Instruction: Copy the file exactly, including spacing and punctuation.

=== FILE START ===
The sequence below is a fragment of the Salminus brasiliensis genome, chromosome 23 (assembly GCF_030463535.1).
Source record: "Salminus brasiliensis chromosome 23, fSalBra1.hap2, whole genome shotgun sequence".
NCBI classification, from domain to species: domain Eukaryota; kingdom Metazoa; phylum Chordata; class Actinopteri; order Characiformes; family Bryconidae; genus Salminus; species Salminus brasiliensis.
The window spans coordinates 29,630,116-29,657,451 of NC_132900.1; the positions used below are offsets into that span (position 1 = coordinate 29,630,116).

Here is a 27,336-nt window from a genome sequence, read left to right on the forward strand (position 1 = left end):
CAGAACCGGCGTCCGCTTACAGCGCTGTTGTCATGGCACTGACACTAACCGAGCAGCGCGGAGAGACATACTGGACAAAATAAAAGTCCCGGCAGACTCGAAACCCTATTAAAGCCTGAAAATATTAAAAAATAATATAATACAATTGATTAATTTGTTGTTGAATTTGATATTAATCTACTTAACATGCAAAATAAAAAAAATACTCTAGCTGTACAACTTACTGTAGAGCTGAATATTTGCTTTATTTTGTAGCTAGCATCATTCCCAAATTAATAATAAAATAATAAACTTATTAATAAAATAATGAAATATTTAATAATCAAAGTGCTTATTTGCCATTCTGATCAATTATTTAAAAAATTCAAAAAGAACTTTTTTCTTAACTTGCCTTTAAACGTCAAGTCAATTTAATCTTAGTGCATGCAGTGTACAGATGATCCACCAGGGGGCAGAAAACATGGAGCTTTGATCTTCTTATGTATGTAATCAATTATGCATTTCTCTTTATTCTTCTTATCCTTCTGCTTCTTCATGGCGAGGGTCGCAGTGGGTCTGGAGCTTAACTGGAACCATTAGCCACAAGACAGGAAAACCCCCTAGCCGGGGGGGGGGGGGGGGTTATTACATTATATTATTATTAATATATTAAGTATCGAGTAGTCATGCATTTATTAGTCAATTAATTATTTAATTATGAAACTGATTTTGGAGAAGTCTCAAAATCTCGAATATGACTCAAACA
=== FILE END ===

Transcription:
The sequence below is a fragment of the Salminus brasiliensis genome, chromosome 23 (assembly GCF_030463535.1).
Source record: "Salminus brasiliensis chromosome 23, fSalBra1.hap2, whole genome shotgun sequence".
NCBI classification, from domain to species: domain Eukaryota; kingdom Metazoa; phylum Chordata; class Actinopteri; order Characiformes; family Bryconidae; genus Salminus; species Salminus brasiliensis.
The window spans coordinates 29,630,116-29,657,451 of NC_132900.1; the positions used below are offsets into that span (position 1 = coordinate 29,630,116).

Here is a 27,336-nt window from a genome sequence, read left to right on the forward strand (position 1 = left end):
CAGAACCGGCGTCCGCTTACAGCGCTGTTGTCATGGCACTGACACTAACCGAGCAGCGCGGAGAGACATACTGGACAAAATAAAAGTCCCGGCAGACTCGAAACCCTATTAAAGCCTGAAAATATTAAAAAATAATATAATACAATTGATTAATTTGTTGTTGAATTTGATATTAATCTACTTAACATGCAAAATAAAAAAAATACTCTAGCTGTACAACTTACTGTAGAGCTGAATATTTGCTTTATTTTGTAGCTAGCATCATTCCCAAATTAATAATAAAATAATAAACTTATTAATAAAATAATGAAATATTTAATAATCAAAGTGCTTATTTGCCATTCTGATCAATTATTTAAAAAATTCAAAAAGAACTTTTTTCTTAACTTGCCTTTAAACGTCAAGTCAATTTAATCTTAGTGCATGCAGTGTACAGATGATCCACCAGGGGGCAGAAAACATGGAGCTTTGATCTTCTTATGTATGTAATCAATTATGCATTTCTCTTTATTCTTCTTATCCTTCTGCTTCTTCATGGCGAGGGTCGCAGTGGGTCTGGAGCTTAACTGGAACCATTAGCCACAAGACAGGAAAACCCCCTAGCCGGGGGGGGGGGGGGGGTTATTACATTATATTATTATTAATATATTAAGTATCGAGTAGTCATGCATTTATTAGTCAATTAATTATTTAATTATGAAACTGATTTTGGAGAAGTCTCAAAATCTCGAATATGACTCAAACA